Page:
Incremental Refresh of Analytical Views

A full refresh of analytical views is a resource-intensive operation. Arcadia Engine mitigates the performance issues through incremental refresh of analytical views.

The incremental refresh of analytical views follows these steps:

  1. Set metadata to specify last attempted refresh time.
  2. Insert data into partitions.
  3. Set metadata to track information regarding files in the base table, which is necessary to establish analytical view 'freshness'.
  4. Repeat the previous steps for each partition that is being updated.
  5. Compute statistics on the analytical view.

You can optimize the refresh performance by combining the various INSERT statements (Step 2) for multiple partitions. The following three parameters (MAX_PARTITIONS_PER_REFRESH_INSERT, NUMBER_OF_INSERTS_FOR_REFRESH, and REFRESH_RESTARTABILITY) combine to determine how to perform the refresh.


The query option MAX_PARTITIONS_PER_REFRESH_INSERT, which may be specified in connection settings (see Parameter Options), controls the number of partitions that refresh in a single INSERT statement; our default is 20 partitions.

Note that combining too many partitions in a single INSERT may make the operations so large that it runs out of memory. Combining several smaller INSERT operations typically improves overall performance and optimize access to the metastore. We suggest that you experiment with the value of the MAX_PARTITIONS_PER_REFRESH_INSERT option to find the best value for your configuration.


This parameter specifies how many total inserts should trigger a refresh of an analytical view; our default is 10. Remember that each data insert may effect multiple partitions.

If the refresh operation on an analytical view fails, the following call to refresh the analytical view picks up the work where previous call ended, so the partially completed work still applies. Setting the REFRESH_RESTARTABILITY option to false reduces the time spent in saving partial work (such as ALTER commands to save some state) at the expense of restartability.

By default, the REFRESH_RESTARTABILITY setting is true.

The default settings for these options work well for most analytical views. For atypical analytical views, they should be altered. Consider the following situations:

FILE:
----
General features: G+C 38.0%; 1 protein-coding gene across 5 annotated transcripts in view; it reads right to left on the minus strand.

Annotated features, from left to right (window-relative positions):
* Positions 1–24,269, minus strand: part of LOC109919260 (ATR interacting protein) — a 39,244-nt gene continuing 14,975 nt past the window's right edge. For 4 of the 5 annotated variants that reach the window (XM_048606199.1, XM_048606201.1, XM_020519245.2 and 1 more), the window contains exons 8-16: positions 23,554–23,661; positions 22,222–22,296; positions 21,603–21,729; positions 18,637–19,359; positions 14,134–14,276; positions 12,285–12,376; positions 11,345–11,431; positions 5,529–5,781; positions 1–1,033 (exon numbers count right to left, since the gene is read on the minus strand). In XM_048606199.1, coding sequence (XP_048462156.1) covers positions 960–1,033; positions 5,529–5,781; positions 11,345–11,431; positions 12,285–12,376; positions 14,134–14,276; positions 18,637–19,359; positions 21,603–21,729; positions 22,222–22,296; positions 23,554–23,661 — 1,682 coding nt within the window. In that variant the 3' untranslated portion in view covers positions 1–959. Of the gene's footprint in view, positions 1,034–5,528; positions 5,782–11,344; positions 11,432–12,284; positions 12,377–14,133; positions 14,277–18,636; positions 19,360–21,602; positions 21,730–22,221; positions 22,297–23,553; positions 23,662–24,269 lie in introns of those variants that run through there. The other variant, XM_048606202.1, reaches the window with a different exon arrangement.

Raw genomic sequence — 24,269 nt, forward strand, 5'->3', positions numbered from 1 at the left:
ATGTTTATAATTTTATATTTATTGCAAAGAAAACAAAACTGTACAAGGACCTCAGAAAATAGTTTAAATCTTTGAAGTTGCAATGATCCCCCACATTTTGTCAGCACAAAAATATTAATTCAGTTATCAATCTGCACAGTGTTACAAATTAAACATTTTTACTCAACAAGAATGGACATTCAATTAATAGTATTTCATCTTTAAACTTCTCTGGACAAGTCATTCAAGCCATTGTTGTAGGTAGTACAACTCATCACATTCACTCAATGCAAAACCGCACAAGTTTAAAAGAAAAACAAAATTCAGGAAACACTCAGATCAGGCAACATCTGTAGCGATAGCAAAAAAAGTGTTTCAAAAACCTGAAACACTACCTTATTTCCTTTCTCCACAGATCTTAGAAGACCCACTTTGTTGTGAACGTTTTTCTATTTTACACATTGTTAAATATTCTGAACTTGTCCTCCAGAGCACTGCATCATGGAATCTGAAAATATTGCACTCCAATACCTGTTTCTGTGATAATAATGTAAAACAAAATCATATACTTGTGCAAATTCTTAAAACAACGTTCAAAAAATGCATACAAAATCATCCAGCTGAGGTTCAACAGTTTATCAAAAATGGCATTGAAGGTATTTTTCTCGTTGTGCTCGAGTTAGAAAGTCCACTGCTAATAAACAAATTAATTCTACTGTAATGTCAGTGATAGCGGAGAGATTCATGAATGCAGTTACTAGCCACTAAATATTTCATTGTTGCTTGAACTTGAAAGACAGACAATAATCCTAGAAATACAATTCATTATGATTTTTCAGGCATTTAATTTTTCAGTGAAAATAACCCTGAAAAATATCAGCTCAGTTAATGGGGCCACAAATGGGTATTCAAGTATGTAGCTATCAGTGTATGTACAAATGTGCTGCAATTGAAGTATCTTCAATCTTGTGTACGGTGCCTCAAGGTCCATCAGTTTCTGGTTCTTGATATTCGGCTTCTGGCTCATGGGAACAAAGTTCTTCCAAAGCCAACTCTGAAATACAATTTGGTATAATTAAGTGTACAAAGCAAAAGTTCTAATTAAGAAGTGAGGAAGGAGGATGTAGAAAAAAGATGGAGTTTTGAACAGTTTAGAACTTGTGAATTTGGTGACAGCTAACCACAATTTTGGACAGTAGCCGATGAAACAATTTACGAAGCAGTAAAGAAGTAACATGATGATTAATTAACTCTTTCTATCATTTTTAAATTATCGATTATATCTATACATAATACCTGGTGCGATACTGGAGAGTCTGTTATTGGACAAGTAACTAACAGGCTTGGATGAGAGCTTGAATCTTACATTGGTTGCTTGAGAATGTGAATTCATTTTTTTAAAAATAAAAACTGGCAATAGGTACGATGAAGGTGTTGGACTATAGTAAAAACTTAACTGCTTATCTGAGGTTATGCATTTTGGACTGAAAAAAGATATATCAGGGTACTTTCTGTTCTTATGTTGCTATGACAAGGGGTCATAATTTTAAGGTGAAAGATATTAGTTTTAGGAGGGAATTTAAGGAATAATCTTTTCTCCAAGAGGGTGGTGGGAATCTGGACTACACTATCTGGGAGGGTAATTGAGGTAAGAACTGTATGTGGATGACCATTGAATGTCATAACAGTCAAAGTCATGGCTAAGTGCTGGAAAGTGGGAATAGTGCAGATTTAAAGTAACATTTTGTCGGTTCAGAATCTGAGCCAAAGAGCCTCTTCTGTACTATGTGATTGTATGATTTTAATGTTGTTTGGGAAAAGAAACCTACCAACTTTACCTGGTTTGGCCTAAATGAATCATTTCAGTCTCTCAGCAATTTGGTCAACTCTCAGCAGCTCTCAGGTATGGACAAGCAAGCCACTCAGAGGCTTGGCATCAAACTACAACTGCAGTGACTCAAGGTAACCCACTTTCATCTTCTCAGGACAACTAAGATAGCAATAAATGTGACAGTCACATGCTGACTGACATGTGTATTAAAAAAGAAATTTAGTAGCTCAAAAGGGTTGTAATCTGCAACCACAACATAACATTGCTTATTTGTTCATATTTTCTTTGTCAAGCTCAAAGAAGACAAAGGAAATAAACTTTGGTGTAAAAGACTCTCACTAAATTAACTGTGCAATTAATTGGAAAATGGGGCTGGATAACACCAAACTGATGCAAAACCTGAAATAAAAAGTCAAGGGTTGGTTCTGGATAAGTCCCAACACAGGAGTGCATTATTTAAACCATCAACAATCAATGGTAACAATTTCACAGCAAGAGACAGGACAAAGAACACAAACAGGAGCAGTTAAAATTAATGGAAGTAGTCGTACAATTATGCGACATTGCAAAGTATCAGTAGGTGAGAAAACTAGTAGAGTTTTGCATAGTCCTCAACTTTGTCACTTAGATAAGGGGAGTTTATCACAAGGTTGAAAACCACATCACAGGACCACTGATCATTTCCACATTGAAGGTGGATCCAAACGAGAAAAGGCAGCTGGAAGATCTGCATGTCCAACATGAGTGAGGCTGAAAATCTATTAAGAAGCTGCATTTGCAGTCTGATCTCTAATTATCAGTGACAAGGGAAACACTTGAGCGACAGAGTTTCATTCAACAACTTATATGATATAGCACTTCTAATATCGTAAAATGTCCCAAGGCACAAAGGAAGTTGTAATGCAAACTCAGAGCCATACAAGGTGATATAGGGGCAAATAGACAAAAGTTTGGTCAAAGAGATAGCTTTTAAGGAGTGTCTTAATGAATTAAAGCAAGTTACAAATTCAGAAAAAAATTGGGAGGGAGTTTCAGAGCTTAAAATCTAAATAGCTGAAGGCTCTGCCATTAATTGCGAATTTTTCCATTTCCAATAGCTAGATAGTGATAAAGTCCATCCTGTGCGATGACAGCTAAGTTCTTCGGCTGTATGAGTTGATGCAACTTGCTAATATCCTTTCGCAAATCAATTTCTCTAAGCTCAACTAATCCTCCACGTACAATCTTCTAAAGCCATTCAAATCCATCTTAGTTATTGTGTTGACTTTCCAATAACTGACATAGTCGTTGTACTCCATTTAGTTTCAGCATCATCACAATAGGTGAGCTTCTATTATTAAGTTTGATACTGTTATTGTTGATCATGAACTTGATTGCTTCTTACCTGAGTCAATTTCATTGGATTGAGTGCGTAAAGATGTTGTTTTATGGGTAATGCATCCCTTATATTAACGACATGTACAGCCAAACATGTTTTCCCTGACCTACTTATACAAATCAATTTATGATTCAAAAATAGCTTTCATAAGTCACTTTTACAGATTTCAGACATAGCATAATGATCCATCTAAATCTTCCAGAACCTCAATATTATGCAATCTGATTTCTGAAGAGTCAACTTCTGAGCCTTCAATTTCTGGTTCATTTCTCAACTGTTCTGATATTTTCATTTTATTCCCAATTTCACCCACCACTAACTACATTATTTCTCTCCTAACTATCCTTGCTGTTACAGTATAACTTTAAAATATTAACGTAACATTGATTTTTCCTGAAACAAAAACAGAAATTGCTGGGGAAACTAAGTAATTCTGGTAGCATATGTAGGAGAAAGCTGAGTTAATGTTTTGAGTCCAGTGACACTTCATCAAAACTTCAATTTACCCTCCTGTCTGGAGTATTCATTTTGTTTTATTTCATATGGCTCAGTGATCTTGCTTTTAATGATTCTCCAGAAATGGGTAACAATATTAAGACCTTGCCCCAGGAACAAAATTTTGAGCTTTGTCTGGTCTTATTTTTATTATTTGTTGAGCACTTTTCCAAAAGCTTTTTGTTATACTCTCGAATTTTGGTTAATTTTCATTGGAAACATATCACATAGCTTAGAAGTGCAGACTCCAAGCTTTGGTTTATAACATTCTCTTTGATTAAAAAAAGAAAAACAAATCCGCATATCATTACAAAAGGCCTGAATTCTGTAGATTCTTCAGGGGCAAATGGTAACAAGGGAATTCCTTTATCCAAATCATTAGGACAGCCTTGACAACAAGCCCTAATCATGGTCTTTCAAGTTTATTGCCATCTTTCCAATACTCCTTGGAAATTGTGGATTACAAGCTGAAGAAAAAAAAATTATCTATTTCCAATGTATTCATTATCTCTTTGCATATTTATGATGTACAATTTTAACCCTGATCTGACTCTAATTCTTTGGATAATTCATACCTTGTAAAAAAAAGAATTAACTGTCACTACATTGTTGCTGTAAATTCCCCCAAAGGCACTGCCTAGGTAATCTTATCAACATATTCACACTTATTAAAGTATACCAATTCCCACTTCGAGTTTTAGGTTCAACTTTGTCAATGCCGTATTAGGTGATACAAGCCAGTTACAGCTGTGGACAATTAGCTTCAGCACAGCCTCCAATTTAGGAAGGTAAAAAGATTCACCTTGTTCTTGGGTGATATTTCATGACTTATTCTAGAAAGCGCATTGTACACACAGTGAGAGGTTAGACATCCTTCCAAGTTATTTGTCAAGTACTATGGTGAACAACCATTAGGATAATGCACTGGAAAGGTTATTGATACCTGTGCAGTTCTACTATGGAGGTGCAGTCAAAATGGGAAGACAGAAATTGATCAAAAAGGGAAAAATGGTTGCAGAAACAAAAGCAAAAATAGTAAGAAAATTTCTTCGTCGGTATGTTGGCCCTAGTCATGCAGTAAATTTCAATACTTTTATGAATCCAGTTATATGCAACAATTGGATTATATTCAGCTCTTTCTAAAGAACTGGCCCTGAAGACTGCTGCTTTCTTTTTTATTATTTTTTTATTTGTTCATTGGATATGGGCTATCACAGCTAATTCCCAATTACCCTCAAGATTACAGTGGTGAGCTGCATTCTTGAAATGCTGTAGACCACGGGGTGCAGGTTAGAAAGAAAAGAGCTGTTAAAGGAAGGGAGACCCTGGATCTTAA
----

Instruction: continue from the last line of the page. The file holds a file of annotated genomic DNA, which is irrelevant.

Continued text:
Eager Aggregation and Use of Analytical Views

Arcadia Engine supports Eager Aggregation rewrites in conjunction with analytical views to significantly improve performance of join queries.

Join queries benefit from eager aggregation rewrite. Any analytical view that matches the aggregated fact table can be used to accelerate an eager-aggregated query. See Eager Aggregation.

Support Restrictions

  • Analytical views must be created either as stored as parquet for HDFS/S3/ADLS tables, or stored as kudu.

    Note that the two types of analytical views, partition-based and sequence-based, have different capabilities, syntax, and refresh mechanisms.

  • A user-defined function name cannot end in '_finalize' or '_no_finalize', which are reserved words in function names in Arcadia Data.
  • Analytical views may not contain analytic functions, also known as 'window' functions. However, queries that include window functions may be routed to analytical views that contain the corresponding simple aggregate functions.

    For example, a query that contains the window function sum(sales) over () can be routed to an analytical view that has a column sum(sales).

    Queries may contain window functions, such as moving average, percent of group, percentage of previous, and running total.

  • Arcadia Engine does not support the use of non-deterministic functions, such as rand(), user(), pid(), current_database(), version(), and so on, in analytical views.

  • Analytical views based on tables cannot contain queries with joins, unions, and sub-selects. In order to use these SQL features, use analytical views based on logical views, which encapsulate the calculations that involve joins, unions, sub-selects, and so on. Analytical views based on tables can be used to substitute parts of a more complex join query, or a query with sub-selects.